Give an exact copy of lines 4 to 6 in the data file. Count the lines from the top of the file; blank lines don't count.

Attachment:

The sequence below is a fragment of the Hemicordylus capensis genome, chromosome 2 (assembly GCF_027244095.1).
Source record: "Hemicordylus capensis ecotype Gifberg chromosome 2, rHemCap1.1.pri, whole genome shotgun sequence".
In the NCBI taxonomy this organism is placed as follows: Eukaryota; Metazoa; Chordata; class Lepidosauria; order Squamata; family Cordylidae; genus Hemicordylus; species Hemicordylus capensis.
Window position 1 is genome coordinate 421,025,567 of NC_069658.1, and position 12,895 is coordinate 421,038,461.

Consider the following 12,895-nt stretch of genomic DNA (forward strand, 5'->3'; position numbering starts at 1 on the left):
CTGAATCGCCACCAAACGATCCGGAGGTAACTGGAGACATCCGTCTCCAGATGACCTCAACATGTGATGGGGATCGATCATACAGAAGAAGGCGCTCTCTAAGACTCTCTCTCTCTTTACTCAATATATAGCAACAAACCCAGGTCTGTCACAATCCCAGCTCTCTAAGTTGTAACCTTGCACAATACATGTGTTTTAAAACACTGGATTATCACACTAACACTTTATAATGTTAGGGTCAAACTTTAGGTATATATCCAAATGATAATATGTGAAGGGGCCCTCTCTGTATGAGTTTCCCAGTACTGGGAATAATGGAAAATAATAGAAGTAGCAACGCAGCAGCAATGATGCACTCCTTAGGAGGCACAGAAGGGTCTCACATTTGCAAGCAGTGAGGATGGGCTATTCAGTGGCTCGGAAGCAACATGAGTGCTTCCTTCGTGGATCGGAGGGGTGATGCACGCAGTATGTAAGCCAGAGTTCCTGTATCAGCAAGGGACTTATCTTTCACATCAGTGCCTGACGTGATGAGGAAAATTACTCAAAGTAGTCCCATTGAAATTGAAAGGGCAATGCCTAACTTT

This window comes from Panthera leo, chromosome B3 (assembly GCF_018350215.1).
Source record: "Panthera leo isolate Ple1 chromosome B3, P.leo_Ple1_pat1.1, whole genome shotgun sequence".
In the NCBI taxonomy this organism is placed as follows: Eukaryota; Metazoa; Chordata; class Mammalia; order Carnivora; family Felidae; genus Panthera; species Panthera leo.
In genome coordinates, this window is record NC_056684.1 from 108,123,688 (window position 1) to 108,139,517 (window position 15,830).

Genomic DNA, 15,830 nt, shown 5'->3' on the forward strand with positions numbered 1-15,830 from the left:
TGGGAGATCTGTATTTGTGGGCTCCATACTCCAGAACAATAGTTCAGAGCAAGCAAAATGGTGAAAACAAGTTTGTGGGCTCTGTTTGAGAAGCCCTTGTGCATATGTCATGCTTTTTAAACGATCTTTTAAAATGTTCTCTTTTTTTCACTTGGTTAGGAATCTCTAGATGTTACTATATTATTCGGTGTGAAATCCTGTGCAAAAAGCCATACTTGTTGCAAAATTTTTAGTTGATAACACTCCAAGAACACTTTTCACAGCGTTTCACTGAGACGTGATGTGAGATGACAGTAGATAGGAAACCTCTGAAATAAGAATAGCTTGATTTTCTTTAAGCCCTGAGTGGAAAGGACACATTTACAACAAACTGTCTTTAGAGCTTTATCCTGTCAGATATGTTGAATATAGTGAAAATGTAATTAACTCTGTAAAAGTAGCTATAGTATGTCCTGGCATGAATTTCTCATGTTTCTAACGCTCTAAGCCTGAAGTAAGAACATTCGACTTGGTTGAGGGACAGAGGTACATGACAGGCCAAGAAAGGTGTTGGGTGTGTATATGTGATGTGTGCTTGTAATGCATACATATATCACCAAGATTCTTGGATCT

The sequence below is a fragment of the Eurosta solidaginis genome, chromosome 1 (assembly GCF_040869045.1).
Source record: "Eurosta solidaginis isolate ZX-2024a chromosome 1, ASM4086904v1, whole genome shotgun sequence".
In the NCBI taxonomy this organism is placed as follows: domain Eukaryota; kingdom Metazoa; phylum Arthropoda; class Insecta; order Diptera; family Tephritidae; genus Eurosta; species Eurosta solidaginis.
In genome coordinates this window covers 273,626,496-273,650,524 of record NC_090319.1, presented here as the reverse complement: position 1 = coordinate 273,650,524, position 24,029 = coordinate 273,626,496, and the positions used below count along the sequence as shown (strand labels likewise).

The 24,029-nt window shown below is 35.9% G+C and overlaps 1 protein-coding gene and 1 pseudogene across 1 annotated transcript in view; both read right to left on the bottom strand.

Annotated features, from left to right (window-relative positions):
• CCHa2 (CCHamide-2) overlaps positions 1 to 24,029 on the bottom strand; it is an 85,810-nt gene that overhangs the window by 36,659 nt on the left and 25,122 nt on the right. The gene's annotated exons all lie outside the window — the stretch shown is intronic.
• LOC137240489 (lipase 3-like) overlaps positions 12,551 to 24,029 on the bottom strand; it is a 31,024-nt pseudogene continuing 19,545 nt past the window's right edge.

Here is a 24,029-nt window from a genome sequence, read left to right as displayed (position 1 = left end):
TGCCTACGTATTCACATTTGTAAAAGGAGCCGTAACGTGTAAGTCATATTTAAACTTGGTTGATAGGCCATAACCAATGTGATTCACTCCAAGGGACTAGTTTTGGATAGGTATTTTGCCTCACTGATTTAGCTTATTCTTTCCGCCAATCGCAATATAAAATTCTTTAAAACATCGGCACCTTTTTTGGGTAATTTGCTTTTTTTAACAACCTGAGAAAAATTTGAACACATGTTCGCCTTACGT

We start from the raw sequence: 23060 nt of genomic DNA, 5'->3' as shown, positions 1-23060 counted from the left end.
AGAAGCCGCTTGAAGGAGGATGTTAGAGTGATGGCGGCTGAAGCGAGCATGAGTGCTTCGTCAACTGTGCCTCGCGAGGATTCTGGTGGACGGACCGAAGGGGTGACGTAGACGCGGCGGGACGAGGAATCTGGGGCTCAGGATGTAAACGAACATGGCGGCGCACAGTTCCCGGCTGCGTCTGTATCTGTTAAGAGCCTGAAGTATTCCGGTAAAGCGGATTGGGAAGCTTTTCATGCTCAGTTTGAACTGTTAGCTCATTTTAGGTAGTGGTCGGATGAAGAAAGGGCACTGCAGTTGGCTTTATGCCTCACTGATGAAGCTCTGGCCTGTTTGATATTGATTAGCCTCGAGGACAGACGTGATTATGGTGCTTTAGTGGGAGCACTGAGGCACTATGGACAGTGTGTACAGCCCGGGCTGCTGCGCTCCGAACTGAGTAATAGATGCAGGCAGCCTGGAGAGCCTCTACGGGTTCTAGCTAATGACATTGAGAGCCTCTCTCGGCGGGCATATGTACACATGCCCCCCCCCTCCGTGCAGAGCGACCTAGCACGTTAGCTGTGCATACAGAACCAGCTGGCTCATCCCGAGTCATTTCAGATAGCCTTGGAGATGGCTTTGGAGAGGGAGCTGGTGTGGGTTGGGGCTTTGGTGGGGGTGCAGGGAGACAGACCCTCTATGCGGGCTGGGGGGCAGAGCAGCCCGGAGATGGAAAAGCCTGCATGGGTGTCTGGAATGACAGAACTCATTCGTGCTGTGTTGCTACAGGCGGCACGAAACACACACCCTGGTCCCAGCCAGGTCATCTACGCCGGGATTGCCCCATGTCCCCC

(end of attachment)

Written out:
Window position 1 is genome coordinate 421,025,567 of NC_069658.1, and position 12,895 is coordinate 421,038,461.

Consider the following 12,895-nt stretch of genomic DNA (forward strand, 5'->3'; position numbering starts at 1 on the left):
CTGAATCGCCACCAAACGATCCGGAGGTAACTGGAGACATCCGTCTCCAGATGACCTCAACATGTGATGGGGATCGATCATACAGAAGAAGGCGCTCTCTAAGACTCTCTCTCTCTTTACTCAATATATAGCAACAAACCCAGGTCTGTCACAATCCCAGCTCTCTAAGTTGTAACCTTGCACAATACATGTGTTTTAAAACACTGGATTATCACACTAACACTTTATAATGTTAGGGTCAAACTTTAGGTATATATCCAAATGATAATATGTGAAGGGGCCCTCTCTGTATGAGTTTCCCAGTACTGGGAATAATGGAAAATAATAGAAGTAGCAACGCAGCAGCAATGATGCACTCCTTAGGAGGCACAGAAGGGTCTCACATTTGCAAGCAGTGAGGATGGGCTATTCAGTGGCTCGGAAGCAACATGAGTGCTTCCTTCGTGGATCGGAGGGGTGATGCACGCAGTATGTAAGCCAGAGTTCCTGTATCAGCAAGGGACTTATCTTTCACATCAGTGCCTGACGTGATGAGGAAAATTACTCAAAGTAGTCCCATTGAAATTGAAAGGGCAATGCCTAACTTT